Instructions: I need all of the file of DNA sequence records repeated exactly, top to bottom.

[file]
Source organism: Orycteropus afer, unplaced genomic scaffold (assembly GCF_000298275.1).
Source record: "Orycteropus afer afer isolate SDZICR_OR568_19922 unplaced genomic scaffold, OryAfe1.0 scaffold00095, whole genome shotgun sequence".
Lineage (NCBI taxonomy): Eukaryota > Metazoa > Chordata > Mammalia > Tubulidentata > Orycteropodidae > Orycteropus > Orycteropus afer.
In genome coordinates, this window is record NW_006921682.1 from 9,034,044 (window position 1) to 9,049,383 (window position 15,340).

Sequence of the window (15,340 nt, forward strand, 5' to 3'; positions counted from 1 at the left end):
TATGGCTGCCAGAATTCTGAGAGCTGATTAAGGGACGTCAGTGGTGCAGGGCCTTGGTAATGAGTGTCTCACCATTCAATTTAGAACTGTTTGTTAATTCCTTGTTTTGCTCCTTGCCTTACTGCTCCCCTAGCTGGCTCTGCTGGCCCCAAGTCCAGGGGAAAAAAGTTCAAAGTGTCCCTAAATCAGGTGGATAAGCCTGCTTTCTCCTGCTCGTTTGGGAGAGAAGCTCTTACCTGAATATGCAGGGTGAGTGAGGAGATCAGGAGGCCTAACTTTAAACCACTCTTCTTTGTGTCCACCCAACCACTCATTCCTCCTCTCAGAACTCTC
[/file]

Source organism: Orycteropus afer, unplaced genomic scaffold (assembly GCF_000298275.1).
Source record: "Orycteropus afer afer isolate SDZICR_OR568_19922 unplaced genomic scaffold, OryAfe1.0 scaffold00095, whole genome shotgun sequence".
Lineage (NCBI taxonomy): Eukaryota > Metazoa > Chordata > Mammalia > Tubulidentata > Orycteropodidae > Orycteropus > Orycteropus afer.
In genome coordinates, this window is record NW_006921682.1 from 9,034,044 (window position 1) to 9,049,383 (window position 15,340).

Sequence of the window (15,340 nt, forward strand, 5' to 3'; positions counted from 1 at the left end):
TATGGCTGCCAGAATTCTGAGAGCTGATTAAGGGACGTCAGTGGTGCAGGGCCTTGGTAATGAGTGTCTCACCATTCAATTTAGAACTGTTTGTTAATTCCTTGTTTTGCTCCTTGCCTTACTGCTCCCCTAGCTGGCTCTGCTGGCCCCAAGTCCAGGGGAAAAAAGTTCAAAGTGTCCCTAAATCAGGTGGATAAGCCTGCTTTCTCCTGCTCGTTTGGGAGAGAAGCTCTTACCTGAATATGCAGGGTGAGTGAGGAGATCAGGAGGCCTAACTTTAAACCACTCTTCTTTGTGTCCACCCAACCACTCATTCCTCCTCTCAGAACTCTC